The pertinence of programmers’ patents

Patent considerations for software programmers occupy something of a unique place within the hallowed halls of the be-suited bureaucrats who pad the halls of the European Patent Office.Really?

Patent considerations for software programmers occupy something of a unique place within the hallowed halls of the be-suited bureaucrats who pad the halls of the European Patent Office.

Really? Yes honest – it’s quite cool actually. Patents aren’t just stuffy old pages of diagrams for new inventions to replace the household toaster, they form a vital part of governing the Intellectual Property of that “next big idea” that your hobbyist programmer side is always threatening to pump out.

I wrote up a story some time back about this developer who had put together a system that operated “just like” the Easyjet booking system (or something like that I can’t quite remember) and he’d got it passed through as a new product even though it behaved in the same way as the system he had clearly used as his design template.

The judges ruled that just because the GUI looked (let’s say ‘tasted’ even to illustrate this) the same, he had essentially constructed something from scratch to produce the same end result. The judge extended the taste analogy, when he said that just because two chefs both publish a recipe for chicken soup, a similar end result can be arrived at by two different routes.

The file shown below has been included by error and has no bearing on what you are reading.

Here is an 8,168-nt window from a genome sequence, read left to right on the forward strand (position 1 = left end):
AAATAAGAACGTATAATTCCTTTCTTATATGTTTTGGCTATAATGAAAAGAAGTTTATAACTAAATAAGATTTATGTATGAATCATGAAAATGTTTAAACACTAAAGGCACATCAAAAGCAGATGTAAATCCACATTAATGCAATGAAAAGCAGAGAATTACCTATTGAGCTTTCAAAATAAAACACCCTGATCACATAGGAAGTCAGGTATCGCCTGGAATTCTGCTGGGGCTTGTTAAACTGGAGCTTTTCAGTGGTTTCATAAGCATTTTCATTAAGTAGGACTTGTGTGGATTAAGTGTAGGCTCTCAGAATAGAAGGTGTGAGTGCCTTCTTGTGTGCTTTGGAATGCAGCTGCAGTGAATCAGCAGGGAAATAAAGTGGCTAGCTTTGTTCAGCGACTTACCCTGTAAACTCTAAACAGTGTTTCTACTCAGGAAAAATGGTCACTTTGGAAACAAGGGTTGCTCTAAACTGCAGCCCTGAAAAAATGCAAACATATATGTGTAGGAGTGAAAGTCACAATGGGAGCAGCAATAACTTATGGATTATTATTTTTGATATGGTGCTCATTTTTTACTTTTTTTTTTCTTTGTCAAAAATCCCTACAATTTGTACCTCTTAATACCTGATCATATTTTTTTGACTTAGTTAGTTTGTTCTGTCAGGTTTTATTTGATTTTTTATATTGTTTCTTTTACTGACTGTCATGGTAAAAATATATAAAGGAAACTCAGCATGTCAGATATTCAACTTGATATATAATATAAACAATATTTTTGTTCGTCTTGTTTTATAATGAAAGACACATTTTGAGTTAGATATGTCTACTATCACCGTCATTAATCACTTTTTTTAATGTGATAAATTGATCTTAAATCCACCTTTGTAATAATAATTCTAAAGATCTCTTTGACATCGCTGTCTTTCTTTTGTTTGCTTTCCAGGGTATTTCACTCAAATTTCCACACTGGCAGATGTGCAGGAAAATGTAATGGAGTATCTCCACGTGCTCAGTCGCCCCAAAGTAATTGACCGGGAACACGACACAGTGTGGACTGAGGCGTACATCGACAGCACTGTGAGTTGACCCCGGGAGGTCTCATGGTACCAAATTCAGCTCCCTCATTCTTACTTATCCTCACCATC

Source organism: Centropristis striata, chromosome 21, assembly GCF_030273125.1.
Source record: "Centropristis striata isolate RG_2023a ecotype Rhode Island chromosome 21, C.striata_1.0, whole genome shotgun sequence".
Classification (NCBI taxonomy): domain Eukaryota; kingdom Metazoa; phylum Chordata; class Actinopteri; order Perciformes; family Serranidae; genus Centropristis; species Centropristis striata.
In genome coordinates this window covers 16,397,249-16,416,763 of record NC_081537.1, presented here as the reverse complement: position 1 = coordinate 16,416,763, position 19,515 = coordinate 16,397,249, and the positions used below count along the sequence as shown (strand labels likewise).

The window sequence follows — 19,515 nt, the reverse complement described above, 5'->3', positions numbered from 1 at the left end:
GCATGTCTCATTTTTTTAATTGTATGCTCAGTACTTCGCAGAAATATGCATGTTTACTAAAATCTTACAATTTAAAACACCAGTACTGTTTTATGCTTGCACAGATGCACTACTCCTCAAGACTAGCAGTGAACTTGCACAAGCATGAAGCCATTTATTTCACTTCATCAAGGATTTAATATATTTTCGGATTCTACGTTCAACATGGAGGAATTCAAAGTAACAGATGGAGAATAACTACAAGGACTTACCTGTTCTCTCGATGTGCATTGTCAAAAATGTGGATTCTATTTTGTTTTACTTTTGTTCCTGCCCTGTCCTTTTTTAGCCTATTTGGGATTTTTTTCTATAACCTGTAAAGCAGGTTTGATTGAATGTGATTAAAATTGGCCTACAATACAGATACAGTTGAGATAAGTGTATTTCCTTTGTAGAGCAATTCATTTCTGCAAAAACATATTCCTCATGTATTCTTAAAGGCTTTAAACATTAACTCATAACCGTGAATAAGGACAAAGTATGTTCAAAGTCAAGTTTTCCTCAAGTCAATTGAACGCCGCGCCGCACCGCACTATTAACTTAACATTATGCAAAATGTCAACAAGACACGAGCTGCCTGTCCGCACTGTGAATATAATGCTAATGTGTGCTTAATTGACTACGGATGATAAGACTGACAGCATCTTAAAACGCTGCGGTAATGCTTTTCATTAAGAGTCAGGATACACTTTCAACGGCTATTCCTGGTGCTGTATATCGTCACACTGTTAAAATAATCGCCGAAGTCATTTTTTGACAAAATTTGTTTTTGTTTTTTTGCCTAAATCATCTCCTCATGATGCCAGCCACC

So anyway, let’s get current - Simon Davies, a patent attorney who’s also a spokesman for the Chartered Institute of Patent Attorneys (CIPA) has described March’s High Court decision on Symbian’s patent application as, “Further pressure for alignment between the UK and Europe when it comes to computer-implemented patents.”

The High Court judgment related to a patent application by Symbian. According to the UK-IPO (formerly the Patent Office), Symbian's patent application describes how in a computer a library of functions, which can be called on by multiple application programs running on the computer, is accessed. In particular, it provides a way of indexing these library functions to ensure the computer will continue to operate reliably after changes are made to the library.

Perchance, patents for programmers are a pertinent subject – n’est-ce pas?